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Luxury Real Estate Experts Had a Lot On Their Minds This Morning

For example: Toyota execs don’t mind lengthy commutes here because they’re coming from California and New York, where the commutes make ours look short by comparison. Echo boomer and baby boomer luxury buyers aren’t nearly as unlike as you might think. There’s an evolution in upper-end home style occurring, with members of the “HGTV Generation” eschewing turrets and columns for a “clean-line aesthetic.” And, sales of new homes in DFW priced at $400K or more are up a whopping 56 percent, year over year. Those were just a few of the nuggets dropped by luxury market experts at this morning’s Residential Real Estate Breakfast Briefing, hosted by D CEO and D Real Estate Daily at the Warwick Melrose Hotel. While more details will follow on D Real Estate Daily, click here now to check out who showed up.

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Think Tank Names Outspoken Conservative Allen West As CEO

Less than six months after losing its founder over a sex scandal, the National Center for Policy Analysis has named Allen B. West, a conservative icon and former Florida congressman, as its CEO. The blunt-talking retired Army officer was elected to the House with the Tea Party wave of 2010, the first African-American Republican congressman from Florida since Reconstruction.

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Tower at UT Southwestern Medical Center To Be Named After Kern Wildenthal

You might call it yet another attempt to atone for past injustices. Today, word comes that Regents of The University of Texas System voted unanimously to name a major research tower at the UT Southwestern Medical Center in Dallas after Dr. Kern Wildenthal, the UTSW president from 1986-2008. Wildenthal, you might recall, was dragged by his heels through the mud in a series of Dallas Morning News stories about his expense accounting. Thursday’s action involving the new C. Kern Wildenthal Research Building on the north campus, the Regents said, was taken to recognize Wildenthal’s “extraordinary accomplishments” as both dean of the medical school and president of UT Southwestern. Last year, the Regents also appointed Wildenthal to the honorific title of President Emeritus of the institution. Now, cue the anonymous commenters sure to enjoy vilifying the guy one more time …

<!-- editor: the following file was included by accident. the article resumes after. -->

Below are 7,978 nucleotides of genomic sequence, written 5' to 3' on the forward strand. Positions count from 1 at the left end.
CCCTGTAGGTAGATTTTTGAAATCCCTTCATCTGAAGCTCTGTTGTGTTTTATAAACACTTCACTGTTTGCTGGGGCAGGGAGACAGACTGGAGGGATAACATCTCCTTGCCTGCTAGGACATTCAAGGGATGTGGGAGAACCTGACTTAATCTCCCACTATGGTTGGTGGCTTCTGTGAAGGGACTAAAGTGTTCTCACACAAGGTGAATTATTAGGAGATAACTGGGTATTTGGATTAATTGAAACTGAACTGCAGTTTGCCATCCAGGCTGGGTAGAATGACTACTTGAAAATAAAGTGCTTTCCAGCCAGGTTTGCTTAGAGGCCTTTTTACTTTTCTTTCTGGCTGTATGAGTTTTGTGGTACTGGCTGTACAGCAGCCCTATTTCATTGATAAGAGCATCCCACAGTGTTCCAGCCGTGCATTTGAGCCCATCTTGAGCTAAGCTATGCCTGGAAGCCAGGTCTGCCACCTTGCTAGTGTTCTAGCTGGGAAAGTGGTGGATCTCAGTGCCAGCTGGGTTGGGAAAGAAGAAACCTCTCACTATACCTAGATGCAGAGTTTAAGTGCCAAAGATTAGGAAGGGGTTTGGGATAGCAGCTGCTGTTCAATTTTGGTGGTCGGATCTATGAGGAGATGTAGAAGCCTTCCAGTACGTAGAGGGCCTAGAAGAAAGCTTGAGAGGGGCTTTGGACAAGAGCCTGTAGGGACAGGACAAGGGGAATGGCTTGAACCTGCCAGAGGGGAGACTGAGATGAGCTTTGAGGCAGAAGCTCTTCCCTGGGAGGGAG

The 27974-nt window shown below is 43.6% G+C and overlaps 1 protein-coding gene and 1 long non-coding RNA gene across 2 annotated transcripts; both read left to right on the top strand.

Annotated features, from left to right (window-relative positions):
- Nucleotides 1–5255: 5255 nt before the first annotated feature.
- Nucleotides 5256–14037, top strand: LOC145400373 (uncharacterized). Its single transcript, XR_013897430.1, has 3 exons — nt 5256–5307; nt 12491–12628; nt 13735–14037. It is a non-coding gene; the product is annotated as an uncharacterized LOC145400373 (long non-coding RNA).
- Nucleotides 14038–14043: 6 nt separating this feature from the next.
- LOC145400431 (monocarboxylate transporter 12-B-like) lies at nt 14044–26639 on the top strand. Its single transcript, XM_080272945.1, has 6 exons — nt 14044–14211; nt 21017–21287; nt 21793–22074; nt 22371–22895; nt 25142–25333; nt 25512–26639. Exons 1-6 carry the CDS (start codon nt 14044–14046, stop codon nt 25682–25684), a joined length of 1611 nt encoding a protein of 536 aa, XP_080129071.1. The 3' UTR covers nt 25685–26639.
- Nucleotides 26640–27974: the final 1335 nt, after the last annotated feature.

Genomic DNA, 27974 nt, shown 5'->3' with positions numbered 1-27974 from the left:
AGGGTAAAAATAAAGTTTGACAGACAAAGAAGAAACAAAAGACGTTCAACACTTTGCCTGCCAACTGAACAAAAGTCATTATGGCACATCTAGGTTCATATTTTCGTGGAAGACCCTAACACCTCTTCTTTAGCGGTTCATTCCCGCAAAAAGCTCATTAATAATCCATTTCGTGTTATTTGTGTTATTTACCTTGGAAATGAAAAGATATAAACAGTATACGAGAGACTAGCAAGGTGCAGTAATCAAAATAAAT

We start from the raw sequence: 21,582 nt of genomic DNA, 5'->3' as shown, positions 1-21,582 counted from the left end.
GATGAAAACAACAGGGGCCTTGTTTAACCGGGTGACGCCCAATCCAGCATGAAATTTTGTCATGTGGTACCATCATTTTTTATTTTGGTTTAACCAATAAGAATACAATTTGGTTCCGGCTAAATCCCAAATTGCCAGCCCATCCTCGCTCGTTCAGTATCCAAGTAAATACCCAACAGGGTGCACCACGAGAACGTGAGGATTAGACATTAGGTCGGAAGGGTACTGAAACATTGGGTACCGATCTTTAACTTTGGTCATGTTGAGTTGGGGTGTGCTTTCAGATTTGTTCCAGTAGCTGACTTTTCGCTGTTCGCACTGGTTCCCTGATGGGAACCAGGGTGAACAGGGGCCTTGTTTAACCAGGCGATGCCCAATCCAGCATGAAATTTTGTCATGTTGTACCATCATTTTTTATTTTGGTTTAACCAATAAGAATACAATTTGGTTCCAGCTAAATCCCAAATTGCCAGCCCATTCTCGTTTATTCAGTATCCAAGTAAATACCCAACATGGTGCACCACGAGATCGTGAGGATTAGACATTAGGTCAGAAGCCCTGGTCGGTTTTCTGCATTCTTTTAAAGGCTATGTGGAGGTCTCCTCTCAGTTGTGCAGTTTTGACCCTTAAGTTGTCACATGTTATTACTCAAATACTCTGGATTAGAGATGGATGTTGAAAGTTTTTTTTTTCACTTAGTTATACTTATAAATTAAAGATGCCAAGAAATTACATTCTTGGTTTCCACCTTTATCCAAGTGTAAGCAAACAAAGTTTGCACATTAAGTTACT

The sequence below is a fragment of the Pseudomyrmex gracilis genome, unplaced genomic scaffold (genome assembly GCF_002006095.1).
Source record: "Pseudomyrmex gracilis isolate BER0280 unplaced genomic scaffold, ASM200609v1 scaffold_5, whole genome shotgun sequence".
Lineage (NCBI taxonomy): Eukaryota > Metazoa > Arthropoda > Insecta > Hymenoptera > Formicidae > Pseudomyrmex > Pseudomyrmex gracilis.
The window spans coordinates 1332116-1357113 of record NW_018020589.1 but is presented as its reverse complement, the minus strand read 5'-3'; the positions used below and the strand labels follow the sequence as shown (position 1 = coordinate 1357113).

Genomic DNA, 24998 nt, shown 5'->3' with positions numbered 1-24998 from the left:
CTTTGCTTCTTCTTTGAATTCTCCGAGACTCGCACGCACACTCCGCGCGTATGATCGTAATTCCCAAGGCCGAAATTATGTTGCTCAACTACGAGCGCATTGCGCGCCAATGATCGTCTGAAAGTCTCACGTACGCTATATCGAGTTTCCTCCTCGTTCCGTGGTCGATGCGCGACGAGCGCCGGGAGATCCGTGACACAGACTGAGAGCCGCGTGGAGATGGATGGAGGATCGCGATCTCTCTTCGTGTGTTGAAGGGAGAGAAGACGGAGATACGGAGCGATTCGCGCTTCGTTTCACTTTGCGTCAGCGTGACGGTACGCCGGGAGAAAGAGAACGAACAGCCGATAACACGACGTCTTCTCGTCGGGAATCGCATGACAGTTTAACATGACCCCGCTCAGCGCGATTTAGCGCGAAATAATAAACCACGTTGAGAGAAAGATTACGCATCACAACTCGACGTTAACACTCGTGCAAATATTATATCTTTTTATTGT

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At Think Tank With ‘Magnificent Future,’ Ron Paul Calls for More Liberty, Smaller Government

It lost its founder, and it board of directors has been downsized dramatically under the new interim management. But the 31-year-old National Center for Policy Analysis—which was recently rocked by a sex scandal—appears to be soldiering on in defense of free markets. Friday, the Dallas-based think tank drew 200 people to the Omni hotel here for a luncheon address by libertarian maverick Ron Paul. The three-time presidential candidate was introduced by KSKY talk-show host Mark Davis, who failed to mention the group’s recent troubles, of course, but did contend, pointedly, that “this place has a magnificent future.”

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Ron Paul: Aim for ‘Perfect Safety’ on Ebola Threatens Civil Liberties

Ron Paul, the former Texas congressman, doesn’t always see eye-to-eye with his son Rand, the U.S. senator from Kentucky and possible 2016 GOP presidential candidate. Take the subject of Ebola, for example. Rand isn’t so sure the Centers for Disease Control and Prevention is playing straight about how you can catch the virus. But his libertarian/conservative father downplays the threat.

The senior Paul likens the current “hysteria” over the virus—including the attempted quarantining of healthcare workers just back from Africa—to other efforts to deprive Americans of their liberties. “There’s nothing wrong with being cautious. But my caution is, don’t overdo it, because it’s impossible to achieve what you want,” Paul said in Dallas today, a few minutes after addressing a luncheon meeting of the National Center for Policy Analysis. “You’d have to lock up everybody who has a cough.”

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Virgin America’s Straight Talk About Balance Sheets

It’s true that Virgin America has lost a total of $400 million since its founding. But it’s also true that the California-based airline made $10.1 million on $1.4 billion in operating revenue last year—and that revenue has been growing for the last five years at least. So when an incredibly downbeat AP story about the airline’s planned initial public offering appeared in the Dallas Morning News yesterday—the same day Virgin began flights out of Dallas Love Field—was Virgin America’s CEO upset? Not really, David Cush said last night at Virgin’s celebration party at the House of Blues: “I saw a lot of opinion in there, and I’ve seen lots of stories like that.” While the airline has moved in the past and is continuing to move to retool its balance sheet, Cush said, “The important thing is that when you’re a private-equity-owned firm, you don’t give a s*** about your balance sheet or your P&L” [profit and loss statement]. The key is keeping the investor-owners happy, the chief executive added. Virgin’s investors include a hedge fund called Cyrus Capital Partners, Sir Richard Branson’s Virgin Group, and Don Carty, former chairman and CEO of AMR Corp.

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The Selling of Al Jazeera America

You’d think that a fledgling cable TV news channel owned by the Qatar-royal family’s Al Jazeera Media Network would be a tough sell in a deep-red state like Texas. But there was Al Jazeera America anchorman John Seigenthaler at a luncheon meeting of the World Affairs Council of Dallas/Fort Worth the other day, showing the audience a clip from The Colbert Report in which the host was jokingly calling Seigenthaler and his employer part of the al-Qaeda Network. “That looks terrifying,” Stephen Colbert said to the veteran newsman, referring to the Al Jazeera logo. “That is not only Arabic; it looks like Arabic on fire! … It means, ‘The bombing starts at midnight!’ ”